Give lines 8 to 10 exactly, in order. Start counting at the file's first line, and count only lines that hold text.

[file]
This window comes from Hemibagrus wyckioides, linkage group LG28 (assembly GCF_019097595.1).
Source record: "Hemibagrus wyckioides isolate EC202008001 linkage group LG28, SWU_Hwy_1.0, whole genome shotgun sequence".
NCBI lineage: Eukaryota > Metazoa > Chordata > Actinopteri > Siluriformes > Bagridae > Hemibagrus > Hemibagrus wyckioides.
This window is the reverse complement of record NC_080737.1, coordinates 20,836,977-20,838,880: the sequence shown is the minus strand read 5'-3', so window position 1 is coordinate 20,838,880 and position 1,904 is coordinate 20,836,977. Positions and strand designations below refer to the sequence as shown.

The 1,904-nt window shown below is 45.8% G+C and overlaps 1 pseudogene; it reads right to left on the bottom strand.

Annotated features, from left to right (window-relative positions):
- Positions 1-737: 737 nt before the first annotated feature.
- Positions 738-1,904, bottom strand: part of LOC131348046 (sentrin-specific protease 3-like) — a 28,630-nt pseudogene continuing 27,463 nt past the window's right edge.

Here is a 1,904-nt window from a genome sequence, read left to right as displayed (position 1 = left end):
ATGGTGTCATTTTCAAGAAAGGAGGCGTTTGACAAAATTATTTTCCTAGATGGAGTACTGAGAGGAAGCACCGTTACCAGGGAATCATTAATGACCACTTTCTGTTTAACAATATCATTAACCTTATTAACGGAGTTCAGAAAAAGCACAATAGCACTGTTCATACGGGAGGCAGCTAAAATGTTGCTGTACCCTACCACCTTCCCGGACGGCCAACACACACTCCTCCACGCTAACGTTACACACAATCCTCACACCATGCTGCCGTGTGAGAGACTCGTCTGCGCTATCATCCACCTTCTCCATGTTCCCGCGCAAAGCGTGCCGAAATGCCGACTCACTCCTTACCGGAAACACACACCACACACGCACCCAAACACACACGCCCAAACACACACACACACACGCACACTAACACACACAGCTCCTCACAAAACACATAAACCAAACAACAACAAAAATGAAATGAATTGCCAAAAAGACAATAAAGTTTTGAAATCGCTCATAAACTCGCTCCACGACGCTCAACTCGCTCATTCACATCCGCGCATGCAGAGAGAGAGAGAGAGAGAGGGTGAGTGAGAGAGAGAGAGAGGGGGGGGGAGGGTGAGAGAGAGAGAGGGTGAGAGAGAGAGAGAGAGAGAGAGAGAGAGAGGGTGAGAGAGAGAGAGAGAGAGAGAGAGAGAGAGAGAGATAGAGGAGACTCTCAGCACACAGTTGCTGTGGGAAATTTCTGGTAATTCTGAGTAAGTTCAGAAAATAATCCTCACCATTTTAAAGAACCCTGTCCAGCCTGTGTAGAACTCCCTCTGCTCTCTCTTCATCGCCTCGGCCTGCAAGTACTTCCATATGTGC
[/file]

- Positions 738-1,904, bottom strand: part of LOC131348046 (sentrin-specific protease 3-like) — a 28,630-nt pseudogene continuing 27,463 nt past the window's right edge.

Here is a 1,904-nt window from a genome sequence, read left to right as displayed (position 1 = left end):
ATGGTGTCATTTTCAAGAAAGGAGGCGTTTGACAAAATTATTTTCCTAGATGGAGTACTGAGAGGAAGCACCGTTACCAGGGAATCATTAATGACCACTTTCTGTTTAACAATATCATTAACCTTATTAACGGAGTTCAGAAAAAGCACAATAGCACTGTTCATACGGGAGGCAGCTAAAATGTTGCTGTACCCTACCACCTTCCCGGACGGCCAACACACACTCCTCCACGCTAACGTTACACACAATCCTCACACCATGCTGCCGTGTGAGAGACTCGTCTGCGCTATCATCCACCTTCTCCATGTTCCCGCGCAAAGCGTGCCGAAATGCCGACTCACTCCTTACCGGAAACACACACCACACACGCACCCAAACACACACGCCCAAACACACACACACACACGCACACTAACACACACAGCTCCTCACAAAACACATAAACCAAACAACAACAAAAATGAAATGAATTGCCAAAAAGACAATAAAGTTTTGAAATCGCTCATAAACTCGCTCCACGACGCTCAACTCGCTCATTCACATCCGCGCATGCAGAGAGAGAGAGAGAGAGAGGGTGAGTGAGAGAGAGAGAGAGGGGGGGGGAGGGTGAGAGAGAGAGAGGGTGAGAGAGAGAGAGAGAGAGAGAGAGAGAGAGGGTGAGAGAGAGAGAGAGAGAGAGAGAGAGAGAGAGAGATAGAGGAGACTCTCAGCACACAGTTGCTGTGGGAAATTTCTGGTAATTCTGAGTAAGTTCAGAAAATAATCCTCACCATTTTAAAGAACCCTGTCCAGCCTGTGTAGAACTCCCTCTGCTCTCTCTTCATCGCCTCGGCCTGCAAGTACTTCCATATGTGC